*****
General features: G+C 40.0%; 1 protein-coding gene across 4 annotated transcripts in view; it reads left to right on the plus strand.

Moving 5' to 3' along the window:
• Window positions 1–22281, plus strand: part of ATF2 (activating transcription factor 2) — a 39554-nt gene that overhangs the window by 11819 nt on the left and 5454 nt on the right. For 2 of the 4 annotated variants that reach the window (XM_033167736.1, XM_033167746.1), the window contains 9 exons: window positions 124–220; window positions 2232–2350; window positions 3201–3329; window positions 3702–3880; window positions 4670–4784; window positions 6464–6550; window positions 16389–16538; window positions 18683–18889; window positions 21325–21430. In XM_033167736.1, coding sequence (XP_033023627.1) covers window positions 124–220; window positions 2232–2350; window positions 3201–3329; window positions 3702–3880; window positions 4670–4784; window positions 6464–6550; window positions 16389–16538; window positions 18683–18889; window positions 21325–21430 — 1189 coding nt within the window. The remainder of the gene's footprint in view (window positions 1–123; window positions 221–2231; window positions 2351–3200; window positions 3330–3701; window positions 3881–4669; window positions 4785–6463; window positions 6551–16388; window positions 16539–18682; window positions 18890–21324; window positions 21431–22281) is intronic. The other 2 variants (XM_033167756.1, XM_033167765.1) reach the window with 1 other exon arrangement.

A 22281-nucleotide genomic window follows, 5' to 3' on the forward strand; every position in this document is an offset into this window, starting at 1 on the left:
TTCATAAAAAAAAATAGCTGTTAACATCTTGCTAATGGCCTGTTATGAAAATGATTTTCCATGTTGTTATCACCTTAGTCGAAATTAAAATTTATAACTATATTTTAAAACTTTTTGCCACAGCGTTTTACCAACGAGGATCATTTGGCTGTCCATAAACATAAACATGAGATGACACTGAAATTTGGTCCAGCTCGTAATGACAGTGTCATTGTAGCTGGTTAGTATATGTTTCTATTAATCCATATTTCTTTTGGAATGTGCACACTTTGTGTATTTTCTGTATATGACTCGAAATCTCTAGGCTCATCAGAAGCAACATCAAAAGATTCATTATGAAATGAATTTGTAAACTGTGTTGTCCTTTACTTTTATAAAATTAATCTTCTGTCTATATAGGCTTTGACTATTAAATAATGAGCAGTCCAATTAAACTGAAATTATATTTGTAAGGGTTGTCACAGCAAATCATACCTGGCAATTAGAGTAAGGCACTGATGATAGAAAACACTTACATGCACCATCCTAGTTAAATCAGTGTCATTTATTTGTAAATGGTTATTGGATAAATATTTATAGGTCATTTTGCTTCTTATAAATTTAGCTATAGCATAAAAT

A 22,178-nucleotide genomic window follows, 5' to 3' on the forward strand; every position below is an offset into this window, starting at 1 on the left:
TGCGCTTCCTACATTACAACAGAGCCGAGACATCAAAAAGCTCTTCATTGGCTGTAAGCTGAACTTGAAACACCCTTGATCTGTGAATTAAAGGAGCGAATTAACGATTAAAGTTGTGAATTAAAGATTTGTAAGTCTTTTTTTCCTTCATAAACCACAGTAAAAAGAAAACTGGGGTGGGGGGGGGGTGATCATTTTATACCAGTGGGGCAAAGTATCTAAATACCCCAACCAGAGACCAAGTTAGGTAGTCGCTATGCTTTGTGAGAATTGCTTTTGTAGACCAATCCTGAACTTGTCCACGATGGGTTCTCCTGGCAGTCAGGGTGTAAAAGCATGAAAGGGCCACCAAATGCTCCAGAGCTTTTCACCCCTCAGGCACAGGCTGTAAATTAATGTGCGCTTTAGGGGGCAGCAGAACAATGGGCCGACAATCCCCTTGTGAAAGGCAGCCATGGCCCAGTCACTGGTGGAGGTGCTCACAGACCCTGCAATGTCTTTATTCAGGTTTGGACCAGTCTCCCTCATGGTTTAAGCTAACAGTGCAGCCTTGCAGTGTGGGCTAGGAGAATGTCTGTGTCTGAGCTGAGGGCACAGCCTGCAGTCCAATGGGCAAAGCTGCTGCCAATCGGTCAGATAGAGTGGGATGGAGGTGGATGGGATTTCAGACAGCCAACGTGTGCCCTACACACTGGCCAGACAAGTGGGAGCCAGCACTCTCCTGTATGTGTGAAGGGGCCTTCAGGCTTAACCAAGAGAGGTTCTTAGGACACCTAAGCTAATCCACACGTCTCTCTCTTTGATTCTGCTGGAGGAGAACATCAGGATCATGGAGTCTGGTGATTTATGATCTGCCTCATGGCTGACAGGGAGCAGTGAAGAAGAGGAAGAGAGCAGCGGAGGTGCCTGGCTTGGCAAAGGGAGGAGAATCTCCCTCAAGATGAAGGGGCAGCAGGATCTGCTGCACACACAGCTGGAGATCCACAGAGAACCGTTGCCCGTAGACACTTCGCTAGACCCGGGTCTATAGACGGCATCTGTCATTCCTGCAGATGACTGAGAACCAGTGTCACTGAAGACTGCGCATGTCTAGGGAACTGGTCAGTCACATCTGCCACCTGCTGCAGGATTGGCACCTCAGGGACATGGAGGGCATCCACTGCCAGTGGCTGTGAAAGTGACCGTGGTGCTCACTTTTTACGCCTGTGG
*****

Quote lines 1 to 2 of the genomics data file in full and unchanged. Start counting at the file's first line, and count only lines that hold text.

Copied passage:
General features: G+C 40.0%; 1 protein-coding gene across 4 annotated transcripts in view; it reads left to right on the plus strand.

Moving 5' to 3' along the window: